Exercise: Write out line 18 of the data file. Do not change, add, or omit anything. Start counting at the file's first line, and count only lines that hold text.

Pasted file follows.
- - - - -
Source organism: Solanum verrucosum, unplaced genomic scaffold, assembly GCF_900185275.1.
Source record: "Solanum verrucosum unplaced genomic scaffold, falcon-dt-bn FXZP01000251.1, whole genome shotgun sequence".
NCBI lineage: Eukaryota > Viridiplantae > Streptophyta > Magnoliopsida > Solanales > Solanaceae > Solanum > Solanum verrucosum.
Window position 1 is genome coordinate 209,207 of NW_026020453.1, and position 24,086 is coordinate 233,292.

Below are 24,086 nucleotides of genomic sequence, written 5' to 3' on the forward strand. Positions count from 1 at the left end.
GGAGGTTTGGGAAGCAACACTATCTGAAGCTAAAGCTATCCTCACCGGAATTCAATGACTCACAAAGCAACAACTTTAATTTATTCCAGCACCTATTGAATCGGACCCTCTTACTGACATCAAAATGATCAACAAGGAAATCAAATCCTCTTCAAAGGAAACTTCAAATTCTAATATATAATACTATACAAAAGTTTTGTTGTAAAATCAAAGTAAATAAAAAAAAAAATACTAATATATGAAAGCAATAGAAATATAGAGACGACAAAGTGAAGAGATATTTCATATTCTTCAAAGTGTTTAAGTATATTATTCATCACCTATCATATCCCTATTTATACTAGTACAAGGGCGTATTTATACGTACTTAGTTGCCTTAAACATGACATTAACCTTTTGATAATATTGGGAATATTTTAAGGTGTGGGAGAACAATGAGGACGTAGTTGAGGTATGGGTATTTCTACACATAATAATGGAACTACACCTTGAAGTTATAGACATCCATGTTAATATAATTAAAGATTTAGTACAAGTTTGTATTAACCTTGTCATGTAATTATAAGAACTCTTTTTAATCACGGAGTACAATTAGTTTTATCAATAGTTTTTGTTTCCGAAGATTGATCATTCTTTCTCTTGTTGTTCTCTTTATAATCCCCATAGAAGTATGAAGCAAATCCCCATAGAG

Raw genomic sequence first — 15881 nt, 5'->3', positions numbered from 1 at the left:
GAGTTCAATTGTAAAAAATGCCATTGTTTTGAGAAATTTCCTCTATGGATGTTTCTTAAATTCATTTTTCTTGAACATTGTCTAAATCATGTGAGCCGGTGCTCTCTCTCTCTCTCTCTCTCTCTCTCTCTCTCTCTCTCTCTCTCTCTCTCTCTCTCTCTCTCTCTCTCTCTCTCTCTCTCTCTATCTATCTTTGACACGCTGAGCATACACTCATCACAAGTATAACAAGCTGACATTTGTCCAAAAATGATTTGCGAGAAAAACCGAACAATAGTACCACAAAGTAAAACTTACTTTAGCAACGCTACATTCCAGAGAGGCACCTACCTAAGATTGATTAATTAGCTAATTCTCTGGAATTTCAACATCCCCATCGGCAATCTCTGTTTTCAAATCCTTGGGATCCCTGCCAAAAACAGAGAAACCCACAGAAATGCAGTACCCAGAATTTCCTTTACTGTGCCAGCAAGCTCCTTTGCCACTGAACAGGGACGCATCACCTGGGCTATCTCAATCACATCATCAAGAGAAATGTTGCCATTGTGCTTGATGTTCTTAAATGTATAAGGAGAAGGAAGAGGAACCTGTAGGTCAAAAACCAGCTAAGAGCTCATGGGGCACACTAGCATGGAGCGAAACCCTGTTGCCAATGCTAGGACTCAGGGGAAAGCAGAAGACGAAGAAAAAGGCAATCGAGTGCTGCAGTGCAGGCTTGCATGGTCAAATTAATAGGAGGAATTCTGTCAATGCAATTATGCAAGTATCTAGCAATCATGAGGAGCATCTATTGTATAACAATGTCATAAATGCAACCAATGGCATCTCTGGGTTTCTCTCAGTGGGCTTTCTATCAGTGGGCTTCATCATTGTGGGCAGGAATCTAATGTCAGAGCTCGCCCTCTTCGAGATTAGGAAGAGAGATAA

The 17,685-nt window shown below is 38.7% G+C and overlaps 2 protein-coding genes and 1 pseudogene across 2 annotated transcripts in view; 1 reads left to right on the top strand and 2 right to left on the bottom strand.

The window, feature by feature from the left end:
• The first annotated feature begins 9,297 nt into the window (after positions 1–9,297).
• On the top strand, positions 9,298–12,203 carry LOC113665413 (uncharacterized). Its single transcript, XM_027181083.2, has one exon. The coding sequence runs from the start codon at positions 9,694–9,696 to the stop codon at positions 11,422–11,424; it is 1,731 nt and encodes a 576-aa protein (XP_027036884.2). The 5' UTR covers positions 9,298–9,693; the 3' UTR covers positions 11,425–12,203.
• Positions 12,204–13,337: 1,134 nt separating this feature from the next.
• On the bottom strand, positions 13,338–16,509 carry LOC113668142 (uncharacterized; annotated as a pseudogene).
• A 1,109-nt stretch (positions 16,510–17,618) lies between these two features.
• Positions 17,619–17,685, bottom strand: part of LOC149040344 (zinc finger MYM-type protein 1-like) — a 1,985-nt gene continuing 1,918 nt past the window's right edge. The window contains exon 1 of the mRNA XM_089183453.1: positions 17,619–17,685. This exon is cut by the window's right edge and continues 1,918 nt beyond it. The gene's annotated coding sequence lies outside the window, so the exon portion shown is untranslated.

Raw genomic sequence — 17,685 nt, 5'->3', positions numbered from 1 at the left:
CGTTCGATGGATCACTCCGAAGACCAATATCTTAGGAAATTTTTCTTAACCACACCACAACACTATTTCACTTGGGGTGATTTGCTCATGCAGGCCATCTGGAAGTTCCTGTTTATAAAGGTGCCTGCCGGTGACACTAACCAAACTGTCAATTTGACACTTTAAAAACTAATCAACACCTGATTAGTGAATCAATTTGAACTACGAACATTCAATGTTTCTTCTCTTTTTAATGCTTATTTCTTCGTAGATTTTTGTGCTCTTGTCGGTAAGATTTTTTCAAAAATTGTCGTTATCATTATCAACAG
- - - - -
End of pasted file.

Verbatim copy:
CGTTCGATGGATCACTCCGAAGACCAATATCTTAGGAAATTTTTCTTAACCACACCACAACACTATTTCACTTGGGGTGATTTGCTCATGCAGGCCATCTGGAAGTTCCTGTTTATAAAGGTGCCTGCCGGTGACACTAACCAAACTGTCAATTTGACACTTTAAAAACTAATCAACACCTGATTAGTGAATCAATTTGAACTACGAACATTCAATGTTTCTTCTCTTTTTAATGCTTATTTCTTCGTAGATTTTTGTGCTCTTGTCGGTAAGATTTTTTCAAAAATTGTCGTTATCATTATCAACAG